Horrible science question


When they show the footage of the astronaut outside the capsule while orbiting earth - he said he was going 25K miles per hour. I don't get how that works. With no gravity there is no wind??? How does he just float while going that fast.

Told you it was stupid.

Also great footage. I love that once we left the earth it was really the only thing that was cool to look at from space.


Leave the gun. Take the cannoli.

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At their altitudes, there isn't enough of anything like air to push back on them as they fly around at high speeds, because earth's gravity isn't strong enough. When you feel air pushing on your hands in a car, that's newton's third law. In space there simply aren't enough particles of anything to push back on you as you move forward.

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Thank you so much!!!

Leave the gun. Take the cannoli.

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Hence the Hammer and Feather test they show in the film.

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and that was SO cool! Because if they showed it on tv at the time, I was in the first three or four years of school and didn't think on that level of science... so it wouldn't have made an impression.

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Low orbit is close enough to the earth to experience almost the same full force of gravity we do. But the spacewalking astronaut doesn't "feel" gravity because he's literally falling continuously around the earth, never hitting it. ("Free fall" is the term").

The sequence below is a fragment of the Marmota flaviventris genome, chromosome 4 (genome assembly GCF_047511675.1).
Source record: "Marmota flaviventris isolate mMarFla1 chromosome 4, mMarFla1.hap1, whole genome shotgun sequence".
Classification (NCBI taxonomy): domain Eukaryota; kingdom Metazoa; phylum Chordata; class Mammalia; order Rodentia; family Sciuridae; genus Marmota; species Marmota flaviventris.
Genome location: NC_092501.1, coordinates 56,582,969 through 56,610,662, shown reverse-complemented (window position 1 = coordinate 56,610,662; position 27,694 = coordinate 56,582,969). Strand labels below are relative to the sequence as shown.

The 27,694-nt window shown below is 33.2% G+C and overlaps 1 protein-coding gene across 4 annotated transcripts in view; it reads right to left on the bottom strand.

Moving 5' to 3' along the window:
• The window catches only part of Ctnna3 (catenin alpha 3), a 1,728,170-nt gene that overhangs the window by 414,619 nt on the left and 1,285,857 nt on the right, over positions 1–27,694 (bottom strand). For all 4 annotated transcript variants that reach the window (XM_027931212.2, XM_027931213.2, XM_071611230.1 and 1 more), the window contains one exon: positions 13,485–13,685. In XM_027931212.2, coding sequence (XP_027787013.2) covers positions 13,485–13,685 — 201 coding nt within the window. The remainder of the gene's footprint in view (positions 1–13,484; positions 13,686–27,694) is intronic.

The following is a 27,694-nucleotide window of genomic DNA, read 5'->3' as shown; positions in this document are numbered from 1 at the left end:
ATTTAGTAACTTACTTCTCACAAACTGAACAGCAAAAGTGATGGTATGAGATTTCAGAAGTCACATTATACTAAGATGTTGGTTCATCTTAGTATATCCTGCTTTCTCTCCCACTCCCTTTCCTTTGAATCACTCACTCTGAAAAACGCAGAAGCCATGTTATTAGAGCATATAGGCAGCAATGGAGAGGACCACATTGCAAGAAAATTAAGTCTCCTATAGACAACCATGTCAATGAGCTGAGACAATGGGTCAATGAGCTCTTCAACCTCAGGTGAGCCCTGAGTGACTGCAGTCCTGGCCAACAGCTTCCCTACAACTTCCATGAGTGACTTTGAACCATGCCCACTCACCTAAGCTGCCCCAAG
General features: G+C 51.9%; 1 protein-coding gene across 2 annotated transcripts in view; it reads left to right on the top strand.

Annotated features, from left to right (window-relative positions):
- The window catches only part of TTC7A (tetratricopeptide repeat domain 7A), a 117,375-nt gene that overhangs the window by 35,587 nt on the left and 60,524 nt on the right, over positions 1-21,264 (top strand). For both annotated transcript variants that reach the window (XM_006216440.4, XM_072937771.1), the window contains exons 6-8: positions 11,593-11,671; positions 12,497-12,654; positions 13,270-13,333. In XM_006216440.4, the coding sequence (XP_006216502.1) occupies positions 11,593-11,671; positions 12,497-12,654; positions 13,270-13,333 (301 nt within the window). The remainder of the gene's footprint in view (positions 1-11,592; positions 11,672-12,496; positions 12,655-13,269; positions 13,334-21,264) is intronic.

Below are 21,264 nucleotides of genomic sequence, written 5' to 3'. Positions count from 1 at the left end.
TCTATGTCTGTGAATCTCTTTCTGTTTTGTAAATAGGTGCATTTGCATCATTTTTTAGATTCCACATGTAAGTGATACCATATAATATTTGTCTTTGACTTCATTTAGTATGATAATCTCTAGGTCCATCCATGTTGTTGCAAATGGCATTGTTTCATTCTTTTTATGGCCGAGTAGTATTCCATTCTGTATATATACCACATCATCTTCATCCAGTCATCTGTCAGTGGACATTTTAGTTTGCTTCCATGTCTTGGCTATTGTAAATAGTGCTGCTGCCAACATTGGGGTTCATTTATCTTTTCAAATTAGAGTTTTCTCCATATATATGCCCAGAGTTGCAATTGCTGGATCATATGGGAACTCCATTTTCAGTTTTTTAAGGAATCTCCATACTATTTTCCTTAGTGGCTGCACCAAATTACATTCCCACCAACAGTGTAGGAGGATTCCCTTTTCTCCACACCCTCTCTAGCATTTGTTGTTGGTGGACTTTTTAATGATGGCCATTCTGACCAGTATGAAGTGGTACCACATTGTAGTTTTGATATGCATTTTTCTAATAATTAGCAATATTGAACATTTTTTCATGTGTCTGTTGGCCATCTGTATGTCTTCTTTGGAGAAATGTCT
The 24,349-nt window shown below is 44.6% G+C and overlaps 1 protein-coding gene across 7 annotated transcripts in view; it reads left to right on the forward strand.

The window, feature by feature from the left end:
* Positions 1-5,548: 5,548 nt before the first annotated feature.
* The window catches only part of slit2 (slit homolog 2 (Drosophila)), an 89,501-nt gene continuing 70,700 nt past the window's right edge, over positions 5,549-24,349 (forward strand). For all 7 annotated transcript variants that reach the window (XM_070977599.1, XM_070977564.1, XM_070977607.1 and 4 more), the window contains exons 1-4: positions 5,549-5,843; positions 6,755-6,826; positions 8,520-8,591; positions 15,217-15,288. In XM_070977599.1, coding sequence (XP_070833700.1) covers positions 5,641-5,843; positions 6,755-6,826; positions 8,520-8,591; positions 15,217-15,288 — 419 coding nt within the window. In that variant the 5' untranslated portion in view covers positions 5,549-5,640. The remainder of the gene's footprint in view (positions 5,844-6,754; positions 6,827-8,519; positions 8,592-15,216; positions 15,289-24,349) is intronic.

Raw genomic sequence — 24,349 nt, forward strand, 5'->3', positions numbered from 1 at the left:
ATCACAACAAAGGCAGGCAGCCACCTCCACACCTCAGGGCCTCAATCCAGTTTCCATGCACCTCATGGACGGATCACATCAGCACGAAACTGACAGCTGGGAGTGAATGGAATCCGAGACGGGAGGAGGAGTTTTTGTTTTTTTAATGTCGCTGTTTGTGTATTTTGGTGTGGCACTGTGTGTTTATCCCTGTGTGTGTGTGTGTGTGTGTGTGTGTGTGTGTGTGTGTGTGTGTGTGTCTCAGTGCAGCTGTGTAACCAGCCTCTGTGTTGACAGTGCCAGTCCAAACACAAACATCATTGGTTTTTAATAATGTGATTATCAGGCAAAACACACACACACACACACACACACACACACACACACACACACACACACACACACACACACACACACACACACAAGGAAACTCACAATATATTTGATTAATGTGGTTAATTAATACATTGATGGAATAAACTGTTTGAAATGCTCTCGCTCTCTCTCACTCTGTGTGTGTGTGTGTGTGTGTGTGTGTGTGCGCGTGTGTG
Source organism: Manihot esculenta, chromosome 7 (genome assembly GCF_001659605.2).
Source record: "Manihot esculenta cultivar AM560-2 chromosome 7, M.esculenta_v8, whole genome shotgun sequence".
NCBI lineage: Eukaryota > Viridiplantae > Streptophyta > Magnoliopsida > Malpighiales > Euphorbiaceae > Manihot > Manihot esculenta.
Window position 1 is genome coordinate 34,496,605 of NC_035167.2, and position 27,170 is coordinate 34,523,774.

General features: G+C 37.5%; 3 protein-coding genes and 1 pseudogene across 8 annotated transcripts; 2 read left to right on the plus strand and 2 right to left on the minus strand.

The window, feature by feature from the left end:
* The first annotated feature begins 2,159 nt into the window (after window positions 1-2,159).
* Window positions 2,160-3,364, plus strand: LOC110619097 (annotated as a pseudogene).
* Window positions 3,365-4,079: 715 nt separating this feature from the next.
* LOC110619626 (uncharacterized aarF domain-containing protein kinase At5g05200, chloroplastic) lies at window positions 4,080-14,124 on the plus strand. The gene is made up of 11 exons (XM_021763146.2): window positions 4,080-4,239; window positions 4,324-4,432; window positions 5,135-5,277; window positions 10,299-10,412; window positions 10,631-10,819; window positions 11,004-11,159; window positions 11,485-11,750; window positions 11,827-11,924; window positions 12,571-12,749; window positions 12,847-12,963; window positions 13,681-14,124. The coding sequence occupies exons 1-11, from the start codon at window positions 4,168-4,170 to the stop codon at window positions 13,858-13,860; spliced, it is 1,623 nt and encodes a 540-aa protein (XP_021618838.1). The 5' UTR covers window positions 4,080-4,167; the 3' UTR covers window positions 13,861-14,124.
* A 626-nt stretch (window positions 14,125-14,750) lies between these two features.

His spacecraft is also falling. So is his umbilical cord and fellow astronauts. They all fall together at the same speed so there's no reason for any of it to move with respect to anything else. They seem weightless.

Look up Isaac Newton. He shows how firing a cannon with faster and faster muzzle speeds would eventually allow a ball, moving fast enough, to literally fall all the way around the earth without hitting it. Although this is impractical - we use rockets, not cannons - Newton's original explanation of how an orbit works is still the best one around, centuries later.

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I don't remember the science of it, but there is this old fifties era sci-fi movie that explained it well. The movie can be found on YouTube and is called "Destination Moon". Robert Heinlein was the technical advisor on that movie.

























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Imagine the unknown being the first man in space to open the door. It goes against all instincts. In the US we don't hear much about the first man who did that probably because it was a Russian.

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The first man to walk in space was a Soviet. I think his name was Aleksei Leonov.






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